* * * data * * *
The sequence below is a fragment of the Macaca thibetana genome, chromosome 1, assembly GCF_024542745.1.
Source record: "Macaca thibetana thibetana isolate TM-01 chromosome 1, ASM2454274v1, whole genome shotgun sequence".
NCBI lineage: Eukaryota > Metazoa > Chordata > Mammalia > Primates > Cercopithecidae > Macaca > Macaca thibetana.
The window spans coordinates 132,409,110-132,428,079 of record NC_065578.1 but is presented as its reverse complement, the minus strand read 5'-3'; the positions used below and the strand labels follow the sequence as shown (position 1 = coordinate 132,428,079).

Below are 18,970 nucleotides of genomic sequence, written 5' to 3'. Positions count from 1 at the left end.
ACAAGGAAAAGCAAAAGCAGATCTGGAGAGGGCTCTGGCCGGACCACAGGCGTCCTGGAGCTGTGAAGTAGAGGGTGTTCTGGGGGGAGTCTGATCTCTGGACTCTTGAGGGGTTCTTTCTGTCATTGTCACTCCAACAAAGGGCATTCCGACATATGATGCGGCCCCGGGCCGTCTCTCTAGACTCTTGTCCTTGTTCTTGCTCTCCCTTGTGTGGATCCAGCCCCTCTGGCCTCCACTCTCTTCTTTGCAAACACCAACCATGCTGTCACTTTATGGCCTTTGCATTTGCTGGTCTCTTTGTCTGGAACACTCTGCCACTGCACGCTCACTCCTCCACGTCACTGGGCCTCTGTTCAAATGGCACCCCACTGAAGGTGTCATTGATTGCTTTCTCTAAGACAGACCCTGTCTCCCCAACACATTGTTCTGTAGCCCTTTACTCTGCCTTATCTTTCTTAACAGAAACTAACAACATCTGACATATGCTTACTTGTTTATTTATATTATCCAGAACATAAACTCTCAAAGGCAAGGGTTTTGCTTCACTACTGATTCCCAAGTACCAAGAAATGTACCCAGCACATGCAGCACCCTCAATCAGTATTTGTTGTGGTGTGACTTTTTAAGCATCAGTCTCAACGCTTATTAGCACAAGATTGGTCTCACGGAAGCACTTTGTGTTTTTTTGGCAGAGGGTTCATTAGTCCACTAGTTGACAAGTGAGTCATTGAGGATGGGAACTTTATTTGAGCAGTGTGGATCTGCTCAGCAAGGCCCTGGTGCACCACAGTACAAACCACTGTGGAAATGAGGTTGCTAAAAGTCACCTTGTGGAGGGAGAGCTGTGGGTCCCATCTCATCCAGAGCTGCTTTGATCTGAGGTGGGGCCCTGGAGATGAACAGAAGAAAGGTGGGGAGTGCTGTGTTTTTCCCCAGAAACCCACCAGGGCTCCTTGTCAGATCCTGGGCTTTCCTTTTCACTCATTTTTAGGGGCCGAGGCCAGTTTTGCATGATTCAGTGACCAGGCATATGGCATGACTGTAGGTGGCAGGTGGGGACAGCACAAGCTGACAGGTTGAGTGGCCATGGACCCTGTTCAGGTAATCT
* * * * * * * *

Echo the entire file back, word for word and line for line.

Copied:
The sequence below is a fragment of the Macaca thibetana genome, chromosome 1, assembly GCF_024542745.1.
Source record: "Macaca thibetana thibetana isolate TM-01 chromosome 1, ASM2454274v1, whole genome shotgun sequence".
NCBI lineage: Eukaryota > Metazoa > Chordata > Mammalia > Primates > Cercopithecidae > Macaca > Macaca thibetana.
The window spans coordinates 132,409,110-132,428,079 of record NC_065578.1 but is presented as its reverse complement, the minus strand read 5'-3'; the positions used below and the strand labels follow the sequence as shown (position 1 = coordinate 132,428,079).

Below are 18,970 nucleotides of genomic sequence, written 5' to 3'. Positions count from 1 at the left end.
ACAAGGAAAAGCAAAAGCAGATCTGGAGAGGGCTCTGGCCGGACCACAGGCGTCCTGGAGCTGTGAAGTAGAGGGTGTTCTGGGGGGAGTCTGATCTCTGGACTCTTGAGGGGTTCTTTCTGTCATTGTCACTCCAACAAAGGGCATTCCGACATATGATGCGGCCCCGGGCCGTCTCTCTAGACTCTTGTCCTTGTTCTTGCTCTCCCTTGTGTGGATCCAGCCCCTCTGGCCTCCACTCTCTTCTTTGCAAACACCAACCATGCTGTCACTTTATGGCCTTTGCATTTGCTGGTCTCTTTGTCTGGAACACTCTGCCACTGCACGCTCACTCCTCCACGTCACTGGGCCTCTGTTCAAATGGCACCCCACTGAAGGTGTCATTGATTGCTTTCTCTAAGACAGACCCTGTCTCCCCAACACATTGTTCTGTAGCCCTTTACTCTGCCTTATCTTTCTTAACAGAAACTAACAACATCTGACATATGCTTACTTGTTTATTTATATTATCCAGAACATAAACTCTCAAAGGCAAGGGTTTTGCTTCACTACTGATTCCCAAGTACCAAGAAATGTACCCAGCACATGCAGCACCCTCAATCAGTATTTGTTGTGGTGTGACTTTTTAAGCATCAGTCTCAACGCTTATTAGCACAAGATTGGTCTCACGGAAGCACTTTGTGTTTTTTTGGCAGAGGGTTCATTAGTCCACTAGTTGACAAGTGAGTCATTGAGGATGGGAACTTTATTTGAGCAGTGTGGATCTGCTCAGCAAGGCCCTGGTGCACCACAGTACAAACCACTGTGGAAATGAGGTTGCTAAAAGTCACCTTGTGGAGGGAGAGCTGTGGGTCCCATCTCATCCAGAGCTGCTTTGATCTGAGGTGGGGCCCTGGAGATGAACAGAAGAAAGGTGGGGAGTGCTGTGTTTTTCCCCAGAAACCCACCAGGGCTCCTTGTCAGATCCTGGGCTTTCCTTTTCACTCATTTTTAGGGGCCGAGGCCAGTTTTGCATGATTCAGTGACCAGGCATATGGCATGACTGTAGGTGGCAGGTGGGGACAGCACAAGCTGACAGGTTGAGTGGCCATGGACCCTGTTCAGGTAATCT